Activists fighting poverty see more hospitable political times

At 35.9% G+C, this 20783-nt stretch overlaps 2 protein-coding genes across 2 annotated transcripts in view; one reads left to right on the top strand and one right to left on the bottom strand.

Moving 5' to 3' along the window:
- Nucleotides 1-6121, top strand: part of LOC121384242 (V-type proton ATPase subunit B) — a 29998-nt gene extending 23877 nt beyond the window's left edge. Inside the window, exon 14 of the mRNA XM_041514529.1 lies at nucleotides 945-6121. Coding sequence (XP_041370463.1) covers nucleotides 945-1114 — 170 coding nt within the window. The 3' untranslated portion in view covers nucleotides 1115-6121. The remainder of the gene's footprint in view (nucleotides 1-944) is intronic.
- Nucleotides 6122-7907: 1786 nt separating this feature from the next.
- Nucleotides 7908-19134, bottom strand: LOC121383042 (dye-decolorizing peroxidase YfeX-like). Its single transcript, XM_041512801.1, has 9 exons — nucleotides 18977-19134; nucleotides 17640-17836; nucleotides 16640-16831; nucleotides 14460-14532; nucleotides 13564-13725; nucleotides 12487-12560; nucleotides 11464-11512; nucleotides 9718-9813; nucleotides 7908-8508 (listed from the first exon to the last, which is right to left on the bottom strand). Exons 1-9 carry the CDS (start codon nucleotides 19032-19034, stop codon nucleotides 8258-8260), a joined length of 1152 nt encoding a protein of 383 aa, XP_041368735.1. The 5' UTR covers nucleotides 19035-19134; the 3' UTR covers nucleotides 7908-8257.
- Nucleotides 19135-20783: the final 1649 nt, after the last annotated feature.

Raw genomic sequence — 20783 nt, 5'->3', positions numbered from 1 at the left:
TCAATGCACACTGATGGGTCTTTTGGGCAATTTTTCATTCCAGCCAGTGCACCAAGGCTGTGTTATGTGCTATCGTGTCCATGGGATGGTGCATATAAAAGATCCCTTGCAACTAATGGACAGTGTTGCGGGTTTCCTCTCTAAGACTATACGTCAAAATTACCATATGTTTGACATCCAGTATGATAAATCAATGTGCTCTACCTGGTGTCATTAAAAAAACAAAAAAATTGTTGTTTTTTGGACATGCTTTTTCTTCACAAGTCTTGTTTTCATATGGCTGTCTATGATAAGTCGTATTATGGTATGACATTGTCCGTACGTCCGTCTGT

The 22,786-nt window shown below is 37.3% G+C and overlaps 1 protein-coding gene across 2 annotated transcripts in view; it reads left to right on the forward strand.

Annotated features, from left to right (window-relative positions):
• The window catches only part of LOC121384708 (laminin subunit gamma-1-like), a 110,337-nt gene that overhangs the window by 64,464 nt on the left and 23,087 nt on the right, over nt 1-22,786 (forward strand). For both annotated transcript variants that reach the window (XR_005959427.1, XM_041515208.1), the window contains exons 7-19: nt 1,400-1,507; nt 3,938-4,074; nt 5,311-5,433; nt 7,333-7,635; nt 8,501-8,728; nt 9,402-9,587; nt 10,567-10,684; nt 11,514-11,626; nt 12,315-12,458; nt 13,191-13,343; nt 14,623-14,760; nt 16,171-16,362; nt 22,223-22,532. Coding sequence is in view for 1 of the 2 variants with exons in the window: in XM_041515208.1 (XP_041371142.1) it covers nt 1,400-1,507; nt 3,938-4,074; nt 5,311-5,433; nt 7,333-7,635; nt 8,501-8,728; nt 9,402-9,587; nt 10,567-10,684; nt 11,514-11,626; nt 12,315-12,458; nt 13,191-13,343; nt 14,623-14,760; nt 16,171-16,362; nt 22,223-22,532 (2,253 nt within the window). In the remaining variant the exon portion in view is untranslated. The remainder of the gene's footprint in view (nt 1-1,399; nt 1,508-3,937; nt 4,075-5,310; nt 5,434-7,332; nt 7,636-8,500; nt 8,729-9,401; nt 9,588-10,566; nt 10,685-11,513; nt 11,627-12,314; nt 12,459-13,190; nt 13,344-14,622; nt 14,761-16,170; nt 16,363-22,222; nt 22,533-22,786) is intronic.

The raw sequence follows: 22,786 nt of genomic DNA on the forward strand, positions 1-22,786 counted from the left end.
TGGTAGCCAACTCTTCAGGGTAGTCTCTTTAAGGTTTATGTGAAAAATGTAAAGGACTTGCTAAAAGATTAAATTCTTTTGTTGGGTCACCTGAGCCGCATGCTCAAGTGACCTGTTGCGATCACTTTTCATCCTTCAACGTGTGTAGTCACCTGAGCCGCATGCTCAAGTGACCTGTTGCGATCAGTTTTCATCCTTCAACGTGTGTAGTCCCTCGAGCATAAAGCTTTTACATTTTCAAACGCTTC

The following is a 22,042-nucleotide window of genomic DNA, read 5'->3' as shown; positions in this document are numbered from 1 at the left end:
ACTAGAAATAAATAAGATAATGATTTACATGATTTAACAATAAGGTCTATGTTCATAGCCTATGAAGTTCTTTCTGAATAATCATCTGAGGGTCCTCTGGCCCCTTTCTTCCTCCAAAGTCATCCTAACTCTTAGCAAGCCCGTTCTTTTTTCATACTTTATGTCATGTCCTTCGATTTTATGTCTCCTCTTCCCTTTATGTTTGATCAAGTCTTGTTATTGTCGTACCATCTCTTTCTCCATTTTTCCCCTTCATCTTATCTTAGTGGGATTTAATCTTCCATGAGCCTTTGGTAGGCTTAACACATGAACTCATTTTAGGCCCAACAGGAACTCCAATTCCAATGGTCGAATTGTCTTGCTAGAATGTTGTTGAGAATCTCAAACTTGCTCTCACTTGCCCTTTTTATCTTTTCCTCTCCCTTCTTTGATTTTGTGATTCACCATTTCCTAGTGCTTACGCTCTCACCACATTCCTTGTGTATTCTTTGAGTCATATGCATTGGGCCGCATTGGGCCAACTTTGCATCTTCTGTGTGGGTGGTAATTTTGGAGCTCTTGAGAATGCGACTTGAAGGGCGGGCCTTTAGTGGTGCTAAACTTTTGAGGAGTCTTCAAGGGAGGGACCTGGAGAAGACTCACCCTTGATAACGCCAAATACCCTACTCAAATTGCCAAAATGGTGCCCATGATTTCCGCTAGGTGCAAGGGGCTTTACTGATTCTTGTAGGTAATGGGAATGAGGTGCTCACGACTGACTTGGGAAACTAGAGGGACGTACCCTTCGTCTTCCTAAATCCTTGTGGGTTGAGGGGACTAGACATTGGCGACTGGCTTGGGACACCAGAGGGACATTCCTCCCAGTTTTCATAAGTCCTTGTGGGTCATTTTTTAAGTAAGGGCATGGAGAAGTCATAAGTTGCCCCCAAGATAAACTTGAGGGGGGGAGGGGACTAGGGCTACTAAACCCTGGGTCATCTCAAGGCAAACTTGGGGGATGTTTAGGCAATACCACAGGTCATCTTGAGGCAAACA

WASHINGTON (CNS) -- With videotaped greetings from President Barack Obama and a panel discussion by senior White House staffers highlighting the first full day of the Mobilization to End Poverty conference April 27, it was clear the political climate had shifted for the faith-motivated campaign. The effort that started with getting churches to organize in fighting poverty has picked up great momentum since the first such gathering in 1996, said the Rev. Jim Wallis, president and CEO of Sojourners, the network of churches and faith-based organizations that was the prime sponsor of the event. What Rev. Wallis started as an interfaith movement to bring attention to poverty, named Call to Renewal, has grown from that first meeting of dozens of people in a Washington church to the 1,100 who registered for the Mobilization to End Poverty conference, held at the Washington Convention Center. "Sometimes I pinch myself, because poverty is now on the agenda of the churches," Rev. Wallis said in a plenary session opening the event. Fighting malaria, HIV and AIDS, and hunger on a global scale also have become targets of the efforts among a wide range of churches, he said. "And now, we have a president and a Congress who want to make a change," he continued.